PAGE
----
I have no idea what the “carbon footprint” of a VLAT is, as it has never been mentioned, especially by the environmentalists who are so enamoured of it, but it must be significant.
I am not completely against water bombing. I am happy to see a small number of light water bombers stationed around the southwest, because they can do useful work assisting ground crews in the control of relatively mild-intensity bushfires, and under some circumstances can “hold” a fire in a remote spot until the ground crews arrive, or can drench a house threatened by a grass fire. What I oppose is the ramping-up of the business to the extent we are now seeing in Australia, along with all the publicity that suggests this is not just a good thing, but is the responsible thing to do (when the opposite is the case). And I hate the sheer waste involved, not just of dollars, but the futile dropping of precious fresh water onto a raging forest fire, making not one iota of difference.
How well I recall the most recent bushfire in Kings Park in Perth. The air was thick with water bombing helicopters and fixed wing aeroplanes, dropping load after load of water, but the fire was only contained when it ran into the Swan River. Remembering this reminded me of the words of Stephen Pyne, the world’s foremost bushfire historian and commentator:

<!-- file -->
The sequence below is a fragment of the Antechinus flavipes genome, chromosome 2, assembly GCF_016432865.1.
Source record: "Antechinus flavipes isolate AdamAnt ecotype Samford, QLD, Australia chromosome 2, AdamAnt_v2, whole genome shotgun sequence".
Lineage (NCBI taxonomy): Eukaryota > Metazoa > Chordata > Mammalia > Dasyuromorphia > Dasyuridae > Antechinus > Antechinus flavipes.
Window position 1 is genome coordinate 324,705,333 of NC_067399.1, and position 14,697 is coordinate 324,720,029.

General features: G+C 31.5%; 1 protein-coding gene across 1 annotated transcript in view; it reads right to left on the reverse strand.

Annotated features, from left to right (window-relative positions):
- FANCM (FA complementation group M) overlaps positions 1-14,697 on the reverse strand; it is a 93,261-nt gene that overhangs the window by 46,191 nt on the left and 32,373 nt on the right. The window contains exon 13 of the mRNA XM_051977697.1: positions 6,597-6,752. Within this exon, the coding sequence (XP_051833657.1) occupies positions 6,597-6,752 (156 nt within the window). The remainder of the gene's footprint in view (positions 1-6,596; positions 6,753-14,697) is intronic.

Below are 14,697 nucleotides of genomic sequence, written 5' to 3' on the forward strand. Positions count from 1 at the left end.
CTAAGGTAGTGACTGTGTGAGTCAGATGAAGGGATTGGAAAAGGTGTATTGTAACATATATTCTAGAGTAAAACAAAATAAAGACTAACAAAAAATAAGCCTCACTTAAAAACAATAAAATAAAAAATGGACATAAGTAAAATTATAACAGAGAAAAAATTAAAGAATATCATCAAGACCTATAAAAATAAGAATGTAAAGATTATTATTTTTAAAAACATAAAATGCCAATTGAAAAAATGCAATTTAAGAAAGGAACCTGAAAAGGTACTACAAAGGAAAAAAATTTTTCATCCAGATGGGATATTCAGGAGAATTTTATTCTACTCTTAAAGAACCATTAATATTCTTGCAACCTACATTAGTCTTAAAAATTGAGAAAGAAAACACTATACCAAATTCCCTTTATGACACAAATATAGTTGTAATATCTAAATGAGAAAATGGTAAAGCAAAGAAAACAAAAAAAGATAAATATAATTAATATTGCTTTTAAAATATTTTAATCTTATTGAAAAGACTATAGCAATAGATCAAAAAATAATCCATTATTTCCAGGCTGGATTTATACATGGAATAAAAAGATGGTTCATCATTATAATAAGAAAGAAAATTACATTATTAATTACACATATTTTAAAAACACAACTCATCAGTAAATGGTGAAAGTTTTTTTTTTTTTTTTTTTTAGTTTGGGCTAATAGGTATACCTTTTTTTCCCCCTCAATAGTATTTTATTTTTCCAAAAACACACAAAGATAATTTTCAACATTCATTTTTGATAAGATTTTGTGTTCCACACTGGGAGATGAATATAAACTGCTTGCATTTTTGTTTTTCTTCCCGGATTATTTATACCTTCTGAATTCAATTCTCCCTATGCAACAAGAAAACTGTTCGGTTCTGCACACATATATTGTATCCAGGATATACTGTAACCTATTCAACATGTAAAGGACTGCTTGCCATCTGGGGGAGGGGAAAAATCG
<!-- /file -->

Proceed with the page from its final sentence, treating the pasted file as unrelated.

“Air tankers are primarily political theatre, and only secondarily part of fire control. They have their place. But they dislodge attention from truly effective measures”.
Jerry Williams, probably the most respected forest fire manager in the USA has also commented on this issue:
“The airtanker has become a symbol in the public’s (and politician’s) minds. At a meeting two years ago, a former hotshot [bushfire] superintendent was asked, based on his long experience, what was the effectiveness of airtankers? As I remember, he said, generously, less than 30%. That fits with my experience”.
My frustration over all this is made more acute by re-reading the analysis of the trials of the DC10 VLAT by the CSIRO. After a number of water dropping trials, the CSIRO concluded:
1. Most of the drops featured a distinct pattern of break-up of the drop cloud in which a series of alternating thick and thin sections could be seen. The resulting drop footprints exhibited a corresponding pattern of heavy and light sections of coverage. Many of the light-coverage sections within the footprints were observed to allow the fire to pass across them with minimal slowing of spread rates.